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before, these weïrd fifters saluted me, and referr'd me to the coming on of time, with hail, King that shalt be! This have I thought good to deliver thee (my dearest Partner of Greatness) that thou might ft not lose the dues of rejoicing, by being ignorant of what Greatness is promis’d thee. Lay it to thy heart, and farewel.

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Glamis thou art, and Cawdor. -and shalt be
What thou art promis’d. Yet do I fear thy nature s
It is too full o'th' milk of human kindness,
To catch the nearest way. Thou wouldit be great ;
Art not without ambition ; but without
The illness should attend it. What thou wouldst highly,
That wouldst thou holily ; wouldīt not play false,
And yet wouldit wrongly win. Thou’dst have, great

That which cries, “ thus thou must do, if thou have

it; « And That which rather thou dost fear to do, • Than wilheft should be undone.” Hie thee hither, That I may pour my spirits in thine ear, And chastise with the valour of my tongue All that impedes thee from the golden Round, Which fate, and metaphysical aid, doth seem To have thee crown'd withal.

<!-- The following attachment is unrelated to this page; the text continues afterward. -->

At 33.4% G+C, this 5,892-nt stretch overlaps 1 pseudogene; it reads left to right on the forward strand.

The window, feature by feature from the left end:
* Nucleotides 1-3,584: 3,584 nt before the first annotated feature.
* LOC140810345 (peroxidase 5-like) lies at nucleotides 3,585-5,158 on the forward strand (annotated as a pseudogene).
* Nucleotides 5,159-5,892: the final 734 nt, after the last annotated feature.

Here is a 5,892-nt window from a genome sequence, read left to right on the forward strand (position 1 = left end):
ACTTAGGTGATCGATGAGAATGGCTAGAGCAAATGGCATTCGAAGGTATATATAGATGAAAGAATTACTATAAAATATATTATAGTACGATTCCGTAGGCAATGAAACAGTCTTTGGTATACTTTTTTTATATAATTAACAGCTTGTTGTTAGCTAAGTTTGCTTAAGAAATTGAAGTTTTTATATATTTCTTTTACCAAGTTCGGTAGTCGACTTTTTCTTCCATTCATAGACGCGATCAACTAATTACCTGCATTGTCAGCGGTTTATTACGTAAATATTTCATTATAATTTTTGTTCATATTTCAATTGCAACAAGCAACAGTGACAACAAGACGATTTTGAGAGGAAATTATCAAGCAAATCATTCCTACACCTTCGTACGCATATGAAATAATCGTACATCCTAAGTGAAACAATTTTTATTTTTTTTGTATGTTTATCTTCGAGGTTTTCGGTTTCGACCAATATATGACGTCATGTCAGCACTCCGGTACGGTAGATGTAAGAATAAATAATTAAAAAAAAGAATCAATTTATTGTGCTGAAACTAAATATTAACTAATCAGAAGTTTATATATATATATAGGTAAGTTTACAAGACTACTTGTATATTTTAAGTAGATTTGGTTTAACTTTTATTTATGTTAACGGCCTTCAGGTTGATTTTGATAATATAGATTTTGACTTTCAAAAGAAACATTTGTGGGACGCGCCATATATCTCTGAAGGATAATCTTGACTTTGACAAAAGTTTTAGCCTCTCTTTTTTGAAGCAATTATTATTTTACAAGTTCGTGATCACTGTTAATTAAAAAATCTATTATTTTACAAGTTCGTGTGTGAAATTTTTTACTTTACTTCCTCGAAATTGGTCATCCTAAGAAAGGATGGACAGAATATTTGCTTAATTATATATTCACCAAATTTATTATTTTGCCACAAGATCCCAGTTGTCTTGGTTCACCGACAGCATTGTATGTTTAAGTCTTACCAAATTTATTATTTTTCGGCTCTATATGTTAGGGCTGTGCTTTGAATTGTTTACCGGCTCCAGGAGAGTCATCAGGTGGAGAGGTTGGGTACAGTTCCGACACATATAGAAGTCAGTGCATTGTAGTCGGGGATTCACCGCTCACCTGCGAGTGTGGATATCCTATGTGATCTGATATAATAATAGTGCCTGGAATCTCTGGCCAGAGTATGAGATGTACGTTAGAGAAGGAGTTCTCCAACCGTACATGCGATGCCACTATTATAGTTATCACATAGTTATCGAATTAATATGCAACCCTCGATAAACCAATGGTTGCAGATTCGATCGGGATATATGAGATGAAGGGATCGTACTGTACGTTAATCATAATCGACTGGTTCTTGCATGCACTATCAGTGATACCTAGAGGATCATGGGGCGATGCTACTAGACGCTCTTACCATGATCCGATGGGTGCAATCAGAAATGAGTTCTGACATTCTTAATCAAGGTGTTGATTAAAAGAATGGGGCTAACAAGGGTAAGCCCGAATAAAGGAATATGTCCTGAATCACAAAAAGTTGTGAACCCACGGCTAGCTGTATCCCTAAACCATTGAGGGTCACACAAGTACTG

Enter Mefenger. What is your tidings ?

Mef. The King comes here to night.

Lady. Thou'rt mad to say it.
Is not thy master with him? who, wer't so,
Would have inform’d for preparation.

Mes. So please you, it is true: our Thane is coming,
One of my fellows had the speed of him;
Who, almost dead for breath, had scarcely more
Than would make up his message.

Lady. Give him tending ;
He brings great news. The raven himself is hoarse,

[Exit Mef. That croaks the fatal entrance of Duncan


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Under my battlements. Come, all you Spirits

That tend on mortal thoughts, unfex me here;
And fill me, from the crown to th' toe, top-full
Of direft cruelty; make thick my blood,
Stop up th’access and passage to Remorse,
That no compunctious visitings of nature
Shake my fell purpose, nor keep peace between
'Th'effect, and it. Come to my woman's breasts,
And take my milk for gall, you murth'ring minifters!
Where-ever in your fightless substances
You wait on nature's mischief. we Come, thick night!
And pall thee in the dunnest smoak of hell,
That my keen knife see not the wound it makes ;
Nor heav'n peep through the blanket of the dark,
To cry, hold, hold !

Enter Macbeth.
Great Glamis! worthy Cawdor! [Embracing him.
Greater than both, by the all-hail hereafter !
Thy letters have transported me beyond
This ign'rant present time, and I feel now
The future in the instant.

Macb. Dearest love,
Duncan comes here to night.
Lady. And when


hence ?